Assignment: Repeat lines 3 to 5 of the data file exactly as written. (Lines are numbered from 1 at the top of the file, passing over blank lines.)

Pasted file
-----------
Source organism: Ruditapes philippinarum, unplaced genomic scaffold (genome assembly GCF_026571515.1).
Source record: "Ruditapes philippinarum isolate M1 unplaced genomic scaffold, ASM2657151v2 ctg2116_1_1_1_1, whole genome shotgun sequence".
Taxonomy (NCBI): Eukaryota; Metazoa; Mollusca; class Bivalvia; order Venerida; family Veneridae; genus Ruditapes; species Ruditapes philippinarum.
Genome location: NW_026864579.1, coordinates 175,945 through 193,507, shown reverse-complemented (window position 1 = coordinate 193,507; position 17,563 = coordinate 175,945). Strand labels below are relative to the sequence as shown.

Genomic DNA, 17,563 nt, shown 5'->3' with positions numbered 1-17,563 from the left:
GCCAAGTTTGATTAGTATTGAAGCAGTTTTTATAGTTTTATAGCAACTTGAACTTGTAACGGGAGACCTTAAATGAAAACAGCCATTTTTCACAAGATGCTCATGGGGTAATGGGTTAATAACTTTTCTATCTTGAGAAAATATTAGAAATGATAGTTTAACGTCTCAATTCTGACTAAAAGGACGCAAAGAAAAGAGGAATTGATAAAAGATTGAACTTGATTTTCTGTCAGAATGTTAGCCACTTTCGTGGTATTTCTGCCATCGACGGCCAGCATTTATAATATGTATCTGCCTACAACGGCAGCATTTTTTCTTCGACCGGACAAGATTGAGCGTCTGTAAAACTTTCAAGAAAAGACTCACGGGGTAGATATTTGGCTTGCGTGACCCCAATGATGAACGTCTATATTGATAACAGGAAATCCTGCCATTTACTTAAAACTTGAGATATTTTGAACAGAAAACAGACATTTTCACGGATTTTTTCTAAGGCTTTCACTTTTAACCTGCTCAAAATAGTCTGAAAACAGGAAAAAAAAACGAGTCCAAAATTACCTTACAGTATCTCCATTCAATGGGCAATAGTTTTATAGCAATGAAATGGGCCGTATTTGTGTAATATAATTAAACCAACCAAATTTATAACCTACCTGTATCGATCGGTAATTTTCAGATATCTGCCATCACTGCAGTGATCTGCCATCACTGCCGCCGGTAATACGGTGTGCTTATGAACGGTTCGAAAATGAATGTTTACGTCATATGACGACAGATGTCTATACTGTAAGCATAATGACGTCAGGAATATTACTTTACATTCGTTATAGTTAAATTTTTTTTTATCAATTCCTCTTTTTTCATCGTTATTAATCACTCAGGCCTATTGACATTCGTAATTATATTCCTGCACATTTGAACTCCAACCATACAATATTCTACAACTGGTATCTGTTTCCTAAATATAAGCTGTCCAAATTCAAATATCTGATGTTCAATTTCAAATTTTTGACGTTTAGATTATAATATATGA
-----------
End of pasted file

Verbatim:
Taxonomy (NCBI): Eukaryota; Metazoa; Mollusca; class Bivalvia; order Venerida; family Veneridae; genus Ruditapes; species Ruditapes philippinarum.
Genome location: NW_026864579.1, coordinates 175,945 through 193,507, shown reverse-complemented (window position 1 = coordinate 193,507; position 17,563 = coordinate 175,945). Strand labels below are relative to the sequence as shown.

Genomic DNA, 17,563 nt, shown 5'->3' with positions numbered 1-17,563 from the left: